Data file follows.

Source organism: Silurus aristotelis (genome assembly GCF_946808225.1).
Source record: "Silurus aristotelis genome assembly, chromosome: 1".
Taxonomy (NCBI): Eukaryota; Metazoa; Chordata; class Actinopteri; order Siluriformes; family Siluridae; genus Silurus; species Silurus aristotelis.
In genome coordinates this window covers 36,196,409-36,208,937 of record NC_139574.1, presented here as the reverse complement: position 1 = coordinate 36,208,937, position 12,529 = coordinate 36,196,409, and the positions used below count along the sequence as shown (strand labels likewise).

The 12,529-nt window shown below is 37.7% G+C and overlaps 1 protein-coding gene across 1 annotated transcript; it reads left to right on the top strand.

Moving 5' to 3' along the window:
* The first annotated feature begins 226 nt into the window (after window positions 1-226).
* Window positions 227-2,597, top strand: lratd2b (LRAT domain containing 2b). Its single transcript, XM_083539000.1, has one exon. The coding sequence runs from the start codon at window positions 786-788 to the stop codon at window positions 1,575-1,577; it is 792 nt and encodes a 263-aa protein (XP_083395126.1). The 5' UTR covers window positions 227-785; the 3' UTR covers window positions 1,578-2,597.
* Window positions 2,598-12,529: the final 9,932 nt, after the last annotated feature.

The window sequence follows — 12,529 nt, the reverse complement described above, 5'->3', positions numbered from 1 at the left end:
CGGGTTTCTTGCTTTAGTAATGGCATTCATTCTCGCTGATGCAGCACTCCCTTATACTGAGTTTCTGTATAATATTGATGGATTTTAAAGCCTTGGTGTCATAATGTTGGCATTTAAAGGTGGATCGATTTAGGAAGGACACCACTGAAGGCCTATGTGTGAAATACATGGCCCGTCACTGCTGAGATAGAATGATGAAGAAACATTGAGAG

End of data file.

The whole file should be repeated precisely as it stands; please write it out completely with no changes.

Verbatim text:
Source organism: Silurus aristotelis (genome assembly GCF_946808225.1).
Source record: "Silurus aristotelis genome assembly, chromosome: 1".
Taxonomy (NCBI): Eukaryota; Metazoa; Chordata; class Actinopteri; order Siluriformes; family Siluridae; genus Silurus; species Silurus aristotelis.
In genome coordinates this window covers 36,196,409-36,208,937 of record NC_139574.1, presented here as the reverse complement: position 1 = coordinate 36,208,937, position 12,529 = coordinate 36,196,409, and the positions used below count along the sequence as shown (strand labels likewise).

The 12,529-nt window shown below is 37.7% G+C and overlaps 1 protein-coding gene across 1 annotated transcript; it reads left to right on the top strand.

Moving 5' to 3' along the window:
* The first annotated feature begins 226 nt into the window (after window positions 1-226).
* Window positions 227-2,597, top strand: lratd2b (LRAT domain containing 2b). Its single transcript, XM_083539000.1, has one exon. The coding sequence runs from the start codon at window positions 786-788 to the stop codon at window positions 1,575-1,577; it is 792 nt and encodes a 263-aa protein (XP_083395126.1). The 5' UTR covers window positions 227-785; the 3' UTR covers window positions 1,578-2,597.
* Window positions 2,598-12,529: the final 9,932 nt, after the last annotated feature.

The window sequence follows — 12,529 nt, the reverse complement described above, 5'->3', positions numbered from 1 at the left end:
CGGGTTTCTTGCTTTAGTAATGGCATTCATTCTCGCTGATGCAGCACTCCCTTATACTGAGTTTCTGTATAATATTGATGGATTTTAAAGCCTTGGTGTCATAATGTTGGCATTTAAAGGTGGATCGATTTAGGAAGGACACCACTGAAGGCCTATGTGTGAAATACATGGCCCGTCACTGCTGAGATAGAATGATGAAGAAACATTGAGAG